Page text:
Earlier today, I posted about the best cordless power tool brands, discussing my quick thoughts about the most popular and available cordless power tool brands.
I left a few homeowner-specific brands out, such as Black & Decker and Skil, and focused on the brands I felt to be of most interest to ToolGuyd readers. I also left out some of the higher brands I don’t have much experience with, such as Panasonic.
I could have perhaps mentioned Ingersoll Rand in there, which makes some fantastic drills and impact tools, but they’re automotive-focused. My focus in the post was towards more construction or general purpose brands.
The question first came up on Facebook responses – what about Craftsman?
Not to mince words, what about Craftsman?
Their 12V Nextec lineup was good, but has been all but abandoned. Their C3 19.2V tools are decent, but many if not all of the better ones are also available by Ryobi. Their 20V Max Bolt-On line? Made by Black & Decker and also available under the B&D Matrix line.
More than 5 years ago, someone asked about whether it was still worth investing in the Craftsman C3 19.2V lineup. I responded in a post: Craftsman C3 19.2V Power Tools, to Buy or Not to Buy?
At the time, I was optimistic. Now, not so much.
Craftsman Black & Decker bought the Craftsman brand. Sears can still develop and market their own Craftsman tools. But how long until Stanley Black & Decker Craftsman vs. Sears Craftsman competition takes a toll on sales?
How long until Sears declares bankruptcy? Many analysts have described Sears as spiraling towards that inevitability.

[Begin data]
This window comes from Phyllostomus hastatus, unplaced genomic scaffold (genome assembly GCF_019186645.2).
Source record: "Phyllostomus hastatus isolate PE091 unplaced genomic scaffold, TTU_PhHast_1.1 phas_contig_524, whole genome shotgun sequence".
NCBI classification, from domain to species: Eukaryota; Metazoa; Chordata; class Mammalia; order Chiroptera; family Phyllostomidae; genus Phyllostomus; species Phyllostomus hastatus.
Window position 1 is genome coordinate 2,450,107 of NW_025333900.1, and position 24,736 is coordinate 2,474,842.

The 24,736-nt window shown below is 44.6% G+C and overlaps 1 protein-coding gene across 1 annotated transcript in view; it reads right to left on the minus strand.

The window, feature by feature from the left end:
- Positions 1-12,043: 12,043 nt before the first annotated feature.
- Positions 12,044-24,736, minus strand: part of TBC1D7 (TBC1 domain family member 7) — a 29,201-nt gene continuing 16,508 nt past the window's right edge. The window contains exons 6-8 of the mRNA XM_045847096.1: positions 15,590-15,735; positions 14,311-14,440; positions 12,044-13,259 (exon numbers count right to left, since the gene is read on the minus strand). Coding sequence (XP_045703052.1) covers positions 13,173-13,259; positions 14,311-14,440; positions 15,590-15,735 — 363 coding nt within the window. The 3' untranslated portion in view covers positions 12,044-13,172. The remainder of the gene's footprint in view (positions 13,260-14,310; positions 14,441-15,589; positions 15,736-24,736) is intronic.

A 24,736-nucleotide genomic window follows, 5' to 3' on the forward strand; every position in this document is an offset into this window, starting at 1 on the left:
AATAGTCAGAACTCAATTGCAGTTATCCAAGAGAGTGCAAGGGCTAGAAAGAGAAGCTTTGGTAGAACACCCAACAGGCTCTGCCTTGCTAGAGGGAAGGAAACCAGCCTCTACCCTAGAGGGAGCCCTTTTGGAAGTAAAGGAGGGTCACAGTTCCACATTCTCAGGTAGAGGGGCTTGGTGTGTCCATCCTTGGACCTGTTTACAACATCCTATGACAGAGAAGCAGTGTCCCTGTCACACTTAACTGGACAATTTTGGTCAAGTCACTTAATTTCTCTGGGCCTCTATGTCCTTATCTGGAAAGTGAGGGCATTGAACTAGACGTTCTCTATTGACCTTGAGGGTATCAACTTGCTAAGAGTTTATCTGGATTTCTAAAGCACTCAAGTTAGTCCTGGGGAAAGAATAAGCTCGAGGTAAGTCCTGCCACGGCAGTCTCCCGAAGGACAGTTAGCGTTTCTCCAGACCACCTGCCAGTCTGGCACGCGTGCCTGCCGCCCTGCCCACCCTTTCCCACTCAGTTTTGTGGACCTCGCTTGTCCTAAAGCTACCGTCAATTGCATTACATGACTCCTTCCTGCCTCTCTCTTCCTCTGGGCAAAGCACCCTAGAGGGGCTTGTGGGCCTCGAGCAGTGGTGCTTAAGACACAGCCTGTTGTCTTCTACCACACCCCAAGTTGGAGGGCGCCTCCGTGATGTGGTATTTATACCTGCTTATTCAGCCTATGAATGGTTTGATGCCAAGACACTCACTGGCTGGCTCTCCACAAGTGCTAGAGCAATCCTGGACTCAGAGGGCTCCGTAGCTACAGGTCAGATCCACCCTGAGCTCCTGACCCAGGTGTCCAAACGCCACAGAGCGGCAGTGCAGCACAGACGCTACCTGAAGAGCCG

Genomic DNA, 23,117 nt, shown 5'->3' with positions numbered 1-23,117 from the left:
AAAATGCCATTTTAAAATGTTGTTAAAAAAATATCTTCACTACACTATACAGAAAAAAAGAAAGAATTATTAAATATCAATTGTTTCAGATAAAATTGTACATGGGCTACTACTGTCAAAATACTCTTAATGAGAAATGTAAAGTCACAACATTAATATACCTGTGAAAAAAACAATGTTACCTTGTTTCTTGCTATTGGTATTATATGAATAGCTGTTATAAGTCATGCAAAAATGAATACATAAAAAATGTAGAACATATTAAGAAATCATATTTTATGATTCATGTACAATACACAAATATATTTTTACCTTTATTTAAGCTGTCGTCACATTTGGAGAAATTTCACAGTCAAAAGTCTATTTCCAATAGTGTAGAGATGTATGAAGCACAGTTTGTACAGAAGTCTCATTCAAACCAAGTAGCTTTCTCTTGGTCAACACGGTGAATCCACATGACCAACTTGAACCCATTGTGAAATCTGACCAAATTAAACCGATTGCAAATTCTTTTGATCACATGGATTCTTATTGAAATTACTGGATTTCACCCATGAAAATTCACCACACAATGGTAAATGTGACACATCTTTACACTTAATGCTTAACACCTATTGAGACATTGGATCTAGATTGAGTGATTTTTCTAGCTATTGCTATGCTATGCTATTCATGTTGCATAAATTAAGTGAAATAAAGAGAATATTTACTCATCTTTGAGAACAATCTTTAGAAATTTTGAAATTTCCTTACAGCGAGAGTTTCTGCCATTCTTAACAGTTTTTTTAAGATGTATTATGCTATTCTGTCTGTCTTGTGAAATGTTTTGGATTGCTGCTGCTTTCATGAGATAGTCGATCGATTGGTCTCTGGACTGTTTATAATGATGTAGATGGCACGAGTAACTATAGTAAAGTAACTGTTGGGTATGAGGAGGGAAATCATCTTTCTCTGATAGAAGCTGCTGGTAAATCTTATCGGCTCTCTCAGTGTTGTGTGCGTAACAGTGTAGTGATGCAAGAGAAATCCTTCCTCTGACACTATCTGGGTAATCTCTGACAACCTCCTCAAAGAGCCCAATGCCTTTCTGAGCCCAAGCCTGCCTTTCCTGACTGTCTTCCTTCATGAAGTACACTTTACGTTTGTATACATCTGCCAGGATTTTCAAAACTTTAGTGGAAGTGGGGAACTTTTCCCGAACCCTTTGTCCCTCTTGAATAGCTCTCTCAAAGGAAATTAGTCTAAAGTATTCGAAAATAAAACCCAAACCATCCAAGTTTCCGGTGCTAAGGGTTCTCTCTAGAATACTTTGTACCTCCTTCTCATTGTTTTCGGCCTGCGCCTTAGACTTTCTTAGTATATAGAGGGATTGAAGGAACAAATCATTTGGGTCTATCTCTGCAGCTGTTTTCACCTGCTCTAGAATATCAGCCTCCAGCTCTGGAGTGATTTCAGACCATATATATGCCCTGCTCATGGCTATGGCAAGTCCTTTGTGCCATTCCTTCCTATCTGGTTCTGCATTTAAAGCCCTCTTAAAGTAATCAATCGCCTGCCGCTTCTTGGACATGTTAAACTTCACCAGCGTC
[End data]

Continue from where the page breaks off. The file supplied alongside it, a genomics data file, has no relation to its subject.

How long until another contract or supply dispute results in a bigger disruption?
More importantly, when is the last time Sears Craftsman came out with new cordless power tools? A quick search of ToolGuyd posts suggests that my last new Craftsman cordless power tool post was back in 2014.
I can’t think of any reason for someone to buy Sears Craftsman’s cordless power tools, unless perhaps they were already invested in the lineup or have Sears gift cards to burn.
It’s like the brand completely gave up. If so, and they’ve given up on their customers, does it really come as a surprise that I’ve given up on them? Or that in writing up a Best Cordless Power Tool Brands analysis I hadn’t even considered adding a Craftsman entry?
I’m sorry, I just see no real incentive to buy Craftsman cordless power tools these days. Some of their tools are appealing, but you can get nearly the same thing from Ryobi. The difference is that Ryobi will support their 18V lineup for a long time.
Even if Sears Craftsman has not seemingly given up on the C3 19.2V lineup, their support is tied to Sears, and Sears’ longevity is not guaranteed.
It is with sadness that I consider Sears Craftsman to be a vestige of a tool brand that used to care, and of a retailer that used to try to sell tools to users like me.